Hemp is a natural resource older than all of us. There are thousands of hemp-based products available in the marketplace today. From shirts to car parts to pharmacy products, hemp is increasingly used in everyday life. Even homes are now being made entirely out of hemp.
As a practical matter and from the agriculture side, my family members grew hemp as a research plant many years ago. On the growth, usage and creative side, as it relates to hemp paper and products, my company prints more books and products with today’s hemp paper than probably any other publisher in the continental U.S. Our company in MO applied for the first license, before licenses were even legal: a “pre-application to license” to market, sell and advertise hemp products.
I work with major paper manufacturers on the purchase of hemp paper products and I’ve even printed books on hemp paper that educate on the use of hemp and hemp-related products. As a sort of a “legacy” hemp paper publisher (here and in Canada), I’ve seen firsthand the potential for hemp to help save the environment as it becomes more cost-effective to produce, thereby saving trees across the globe.
One acre of hemp is roughly equal to four acres of trees. To grow one acre of full-grown hemp takes about 20 weeks, whereas growing one acre of full-grown trees takes 20 years. As most people know, the byproduct of plants engaged in photosynthesis — the process of sunlight, water and carbon dioxide that makes plants grow — means they will give off oxygen. Hemp is versatile. It produces oxygen, and yet it can take the form of many different products today — like CBD for an overworked parent with screaming kids.
Let’s take a quick look at hemp, start a conversation and keep the discussion going for a long time.
Is Hemp Really Accepted in Mainstream American Culture?
Hemp is generally accepted for common use in most of America today, with restrictions. Publicly, hemp is accepted, but as far as actual use in the mainstream, it is getting there with a long way to go.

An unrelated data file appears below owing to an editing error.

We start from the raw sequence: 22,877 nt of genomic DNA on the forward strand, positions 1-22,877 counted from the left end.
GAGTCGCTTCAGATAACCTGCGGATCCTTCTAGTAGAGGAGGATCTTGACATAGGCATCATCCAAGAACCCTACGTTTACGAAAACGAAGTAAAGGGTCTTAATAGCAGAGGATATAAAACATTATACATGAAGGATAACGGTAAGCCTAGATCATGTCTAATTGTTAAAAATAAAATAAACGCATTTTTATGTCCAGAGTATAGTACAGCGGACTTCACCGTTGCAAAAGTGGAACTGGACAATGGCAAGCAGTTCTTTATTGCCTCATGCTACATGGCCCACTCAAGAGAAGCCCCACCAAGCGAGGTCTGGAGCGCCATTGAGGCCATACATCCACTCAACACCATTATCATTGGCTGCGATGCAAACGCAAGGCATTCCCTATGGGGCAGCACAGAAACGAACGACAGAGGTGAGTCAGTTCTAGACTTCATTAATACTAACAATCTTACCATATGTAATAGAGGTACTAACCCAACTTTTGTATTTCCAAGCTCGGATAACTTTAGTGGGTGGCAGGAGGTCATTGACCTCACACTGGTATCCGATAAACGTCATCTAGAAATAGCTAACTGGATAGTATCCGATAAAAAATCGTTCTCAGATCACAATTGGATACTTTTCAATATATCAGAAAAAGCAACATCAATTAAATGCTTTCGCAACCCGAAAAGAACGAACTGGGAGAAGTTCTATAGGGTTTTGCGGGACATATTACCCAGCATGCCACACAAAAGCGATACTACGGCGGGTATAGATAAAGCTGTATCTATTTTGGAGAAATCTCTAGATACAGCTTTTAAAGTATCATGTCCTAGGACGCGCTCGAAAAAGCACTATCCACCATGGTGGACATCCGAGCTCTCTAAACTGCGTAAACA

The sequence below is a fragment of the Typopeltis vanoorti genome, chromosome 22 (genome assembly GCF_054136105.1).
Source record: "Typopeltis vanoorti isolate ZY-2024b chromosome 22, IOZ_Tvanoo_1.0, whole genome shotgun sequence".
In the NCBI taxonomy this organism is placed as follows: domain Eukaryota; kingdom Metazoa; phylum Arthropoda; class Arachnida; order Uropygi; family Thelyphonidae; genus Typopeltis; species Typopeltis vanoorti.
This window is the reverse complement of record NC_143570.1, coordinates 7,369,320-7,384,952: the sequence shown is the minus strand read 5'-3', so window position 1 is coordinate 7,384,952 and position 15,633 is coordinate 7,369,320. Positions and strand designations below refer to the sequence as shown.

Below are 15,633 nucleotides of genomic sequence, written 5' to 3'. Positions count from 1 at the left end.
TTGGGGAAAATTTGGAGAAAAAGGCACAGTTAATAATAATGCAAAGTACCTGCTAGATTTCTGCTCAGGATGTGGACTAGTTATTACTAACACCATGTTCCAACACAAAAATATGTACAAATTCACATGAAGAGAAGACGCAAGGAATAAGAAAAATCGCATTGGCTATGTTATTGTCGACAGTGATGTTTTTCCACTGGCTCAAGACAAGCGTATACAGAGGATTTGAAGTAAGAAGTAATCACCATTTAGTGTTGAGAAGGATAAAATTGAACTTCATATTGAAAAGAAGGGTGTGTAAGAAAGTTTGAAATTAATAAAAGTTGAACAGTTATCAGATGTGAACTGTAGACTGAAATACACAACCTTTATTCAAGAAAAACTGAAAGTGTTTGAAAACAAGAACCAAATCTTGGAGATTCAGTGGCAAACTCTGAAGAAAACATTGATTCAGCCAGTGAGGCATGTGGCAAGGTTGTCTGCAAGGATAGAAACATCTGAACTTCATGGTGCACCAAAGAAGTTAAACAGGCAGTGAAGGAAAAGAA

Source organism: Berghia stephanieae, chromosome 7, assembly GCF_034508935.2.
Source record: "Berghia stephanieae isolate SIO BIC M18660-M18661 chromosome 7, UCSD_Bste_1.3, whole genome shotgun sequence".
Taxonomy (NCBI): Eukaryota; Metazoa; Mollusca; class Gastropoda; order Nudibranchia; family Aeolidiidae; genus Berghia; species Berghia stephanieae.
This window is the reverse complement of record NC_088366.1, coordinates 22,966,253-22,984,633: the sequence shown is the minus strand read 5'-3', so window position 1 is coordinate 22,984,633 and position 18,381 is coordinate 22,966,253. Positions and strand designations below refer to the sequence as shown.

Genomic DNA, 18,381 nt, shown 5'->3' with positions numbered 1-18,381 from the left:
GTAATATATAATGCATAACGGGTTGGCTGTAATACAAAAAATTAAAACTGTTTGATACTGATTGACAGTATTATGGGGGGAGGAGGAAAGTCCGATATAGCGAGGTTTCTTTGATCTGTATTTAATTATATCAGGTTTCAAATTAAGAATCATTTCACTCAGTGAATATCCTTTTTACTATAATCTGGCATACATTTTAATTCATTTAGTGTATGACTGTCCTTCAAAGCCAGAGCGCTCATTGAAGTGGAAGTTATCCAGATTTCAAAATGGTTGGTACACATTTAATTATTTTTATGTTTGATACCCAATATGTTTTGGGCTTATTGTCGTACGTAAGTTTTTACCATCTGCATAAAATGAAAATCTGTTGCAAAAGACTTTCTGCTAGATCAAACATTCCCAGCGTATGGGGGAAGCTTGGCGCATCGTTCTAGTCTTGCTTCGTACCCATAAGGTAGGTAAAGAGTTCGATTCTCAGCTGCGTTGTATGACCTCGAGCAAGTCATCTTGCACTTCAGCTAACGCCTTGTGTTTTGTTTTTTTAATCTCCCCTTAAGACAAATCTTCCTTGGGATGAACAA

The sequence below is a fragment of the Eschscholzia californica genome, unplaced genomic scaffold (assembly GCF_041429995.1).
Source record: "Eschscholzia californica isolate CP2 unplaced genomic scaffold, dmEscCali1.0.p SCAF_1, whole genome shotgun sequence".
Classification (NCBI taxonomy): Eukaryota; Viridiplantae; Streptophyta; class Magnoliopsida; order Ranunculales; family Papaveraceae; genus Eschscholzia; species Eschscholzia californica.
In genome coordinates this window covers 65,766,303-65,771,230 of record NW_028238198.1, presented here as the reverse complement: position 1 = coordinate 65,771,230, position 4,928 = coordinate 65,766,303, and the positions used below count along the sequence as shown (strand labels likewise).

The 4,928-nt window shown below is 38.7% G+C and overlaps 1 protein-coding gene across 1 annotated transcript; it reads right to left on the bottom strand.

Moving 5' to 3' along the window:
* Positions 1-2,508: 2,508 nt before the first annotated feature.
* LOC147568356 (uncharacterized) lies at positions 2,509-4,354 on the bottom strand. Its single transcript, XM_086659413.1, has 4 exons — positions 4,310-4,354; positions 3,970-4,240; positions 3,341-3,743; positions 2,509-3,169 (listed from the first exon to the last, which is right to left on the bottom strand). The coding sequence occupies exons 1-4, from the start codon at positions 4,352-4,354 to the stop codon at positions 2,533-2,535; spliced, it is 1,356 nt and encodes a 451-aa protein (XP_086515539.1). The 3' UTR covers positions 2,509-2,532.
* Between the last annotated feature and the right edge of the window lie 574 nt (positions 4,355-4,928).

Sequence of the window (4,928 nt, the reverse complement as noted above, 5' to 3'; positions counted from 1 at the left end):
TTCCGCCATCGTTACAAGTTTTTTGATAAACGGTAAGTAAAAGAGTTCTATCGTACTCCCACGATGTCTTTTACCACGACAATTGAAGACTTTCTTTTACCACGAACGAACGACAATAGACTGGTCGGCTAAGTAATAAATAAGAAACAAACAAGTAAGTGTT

Before hemp was outlawed in the U.S., the uses of the plant were global and quite welcomed. Hemp was grown and cultivated or used worldwide for thousands of years before the U.S. was established. Historians state hemp cultivation began in Central Asia — as early as 2800 BCE in China. Hemp cultivation made its way to Europe and then eventually to North America. During WWII, farmers were allowed to grow hemp for the war effort, before we went back to banning hemp. Hemp production was banned in the U.S. with the passing of the Marihuana Tax Act in 1937. In 2018, hemp became federally legal.
Interest in hemp products, consumer and industrial, is growing significantly. From the development of consumer products to therapies, the usage of hemp products is becoming more acceptable for everyday items, while helping to solve everyday problems. Citizens understood it first, and then U.S. government officials and their offices caught up and recognized the opportunities hemp offers, acknowledging the crop’s interest and possibilities.
How to Support Hemp Products or Add a Hemp-Friendly Line of Products to Your Existing Business
As a business owner or entrepreneur, you must first identify the demand. Look at your sourcing — the hemp wholesalers — and have a defined workable distribution network. Employ a flexible sales strategy, understand prices and margins, and figure out profitability per product or item. In old-school terms: Buy, sell and make money.
One of the easiest and best ways to support hemp products, create revenues or add hemp-friendly products to an existing business is now just a click away. Google hemp products, wholesale hemp items or how to buy quality hemp. Even some government agencies are educating businesses and consumers about the uses of hemp and helping to improve pathways to revenue growth by adding everyday products to a current business. The market for hemp-friendly products continues to grow: combs, toothpaste, food, paper, car parts, soaps, clothing, pharmaceutical products, shampoo and lotions.
Always look for reliable, credible hemp sources by doing your own research, asking many questions and looking or asking for references. Visit tradeshows and look for online events; hemp is everywhere these days. A baseline best practice is: Be honest in your research and be honest with your customers and employees. Accept your wins and losses and keep moving, advancing your knowledge and understanding of what you are selling.
America can make great strides with this plant by easing the burden on American forests — not to mention making money for city farmers and countryside farmers. Americans typically do not go around thinking about hemp, how it’s accepted, who uses it, where it comes from or what happened to this ancient plant — unless they can see the value of hemp in their everyday life. That happens with education, attention to successful hemp products and understanding of the science and use of the plant. In the meantime, I think I’ll go and print some books — all made from hemp.